Outlining goals for every class can be used to provide a “road map” for the participants. Such a plan can validate many participants' choice to resistance train in a group setting, make participants feel more accountable, encourage their participation from class to class, and provide a sense of accomplishment when goals are met and surpassed.
Many types of exercise units may be used in the program of the present invention. The exercise units used in the program of the present invention are convertible to several different configurations so that the participants can perform many different exercises on this one piece of equipment. The exercise units are also preferably durable so that they will survive repeated usage in a health club atmosphere.
In one embodiment, for example, the exercise unit used in the program of the present invention may be an adjustable-load multi-position bench unit 40 such as shown in FIG. 4. The bench unit 40 includes a frame structure, an adjustable seat bottom 44 and seat back 46 structure, variable position arm structures 48, a standing support platform 50, and a load or resistance engine 52. The cable 54 used in the system is shown in dash. The bench unit 40 is convertible to several different configurations to allow a user to perform many different exercises on this one piece of equipment. The bench unit 40 is also easily portable to allow it to be moved by the user from one location to another, such as from an active exercise area to a storage area.
The seat bottom 44 and seat back 46 structure, resistance engine, adjustable arm structure 48, and standing support platform 50 are all attached to the frame 42. The bench unit has rollers 56 at one end of the frame structure 42 to allow the bench unit to be rolled by the user to the desired position. The bench unit can also be stood on end, the same end at which the rollers are attached, to allow for efficient vertical storage of the bench. Storing the bench in a vertical orientation minimizes the floor space taken up by the bench when stored.
The seat bottom 44 and seat back 46 structure are attached to the frame 42 in a manner that allows them to be adjusted with respect to the frame. The seat bottom 44 can be adjusted from a horizontal position to an inclined position. The seat back 46 can also be adjusted from a horizontal position to an inclined position. The adjustable arms 48 can be moved to several positions in horizontal arcs along the support surface 58, from parallel to the bench unit 40 and extending toward the standing platform 50 to parallel to the bench unit and extending toward the seat.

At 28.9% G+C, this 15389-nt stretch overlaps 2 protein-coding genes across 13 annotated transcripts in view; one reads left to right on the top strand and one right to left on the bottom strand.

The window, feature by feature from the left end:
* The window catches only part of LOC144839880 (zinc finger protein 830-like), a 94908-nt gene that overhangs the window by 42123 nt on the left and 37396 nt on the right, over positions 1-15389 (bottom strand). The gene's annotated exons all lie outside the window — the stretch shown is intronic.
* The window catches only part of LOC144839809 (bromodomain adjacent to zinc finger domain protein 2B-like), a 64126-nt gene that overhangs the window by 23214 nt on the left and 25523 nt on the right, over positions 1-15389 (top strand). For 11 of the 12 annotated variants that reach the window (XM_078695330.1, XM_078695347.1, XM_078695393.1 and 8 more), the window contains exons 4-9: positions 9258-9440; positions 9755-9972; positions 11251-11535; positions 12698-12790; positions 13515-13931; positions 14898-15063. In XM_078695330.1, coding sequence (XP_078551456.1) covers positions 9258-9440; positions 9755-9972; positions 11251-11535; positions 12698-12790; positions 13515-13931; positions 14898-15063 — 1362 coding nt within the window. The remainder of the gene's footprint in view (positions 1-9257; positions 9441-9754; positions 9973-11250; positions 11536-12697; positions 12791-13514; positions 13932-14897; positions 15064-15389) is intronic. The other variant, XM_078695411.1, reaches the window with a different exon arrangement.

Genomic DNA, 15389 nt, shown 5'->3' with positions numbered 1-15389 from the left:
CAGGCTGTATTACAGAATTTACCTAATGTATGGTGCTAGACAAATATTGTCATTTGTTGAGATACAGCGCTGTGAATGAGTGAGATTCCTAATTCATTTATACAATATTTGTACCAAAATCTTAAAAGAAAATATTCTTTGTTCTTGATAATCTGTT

The resistance engine 52 is attached to the frame 42 and is positioned generally below the seat bottom 44. The resistance engine extends laterally to both sides of the frame, and does not interfere with the movement of the adjustable arms 48 or the user. The resistance engine is easily adjustable to various desired constant load levels, thereby replicating a free-weight effect, and eliminates the need for adding or removing more traditional weight plates or stack plates. In addition, the resistance engine weighs much less than the load it can create for the user.
The standing support plate 50 rests on the support surface 58 and is adjustable with respect to the frame 42. The user can stand on the support plate for various exercises (typically when the arms 48 are extending parallel to the bench and toward the support plate). This helps anchor the bench 40 to the support surface during these exercises, and provides a stable and consistent area for the user to stand during these exercises.
The bench unit 40 is relatively small and is convertible to allow several different exercises, and includes an easily adjustable resistance engine 52 compactly positioned beneath the bench and out of the user's way. The bench unit 40 is further described in co-pending U.S. application Ser. No. 09/802,835 entitled “ADJUSTABLE-LOAD UNITARY MULTI-POSITION BENCH EXERCISE UNIT” filed by Lull, et al. on Mar. 8, 2001, which is incorporated herein by reference.
The wide variety of exercises that can be performed on the bench units 40 allows for each class to be tailored for its particular level, and varied throughout time as the class progresses to different levels of fitness training. The variety of exercises that can be performed also allows the instructor to customize the class to the participants' liking or the class needs, and does not rigidly require the instructor to perform only certain types of exercises due to the limited scope of the equipment. This variety of exercises is made possible with the bench unit 40, with its resistance engine that is able to provide a selective variable level of a load, and to the bench structure itself by a combination of the frame and arms to facilitate several different configurations for different exercises, i.e., parallel to the bench unit 40 and extending toward the seat.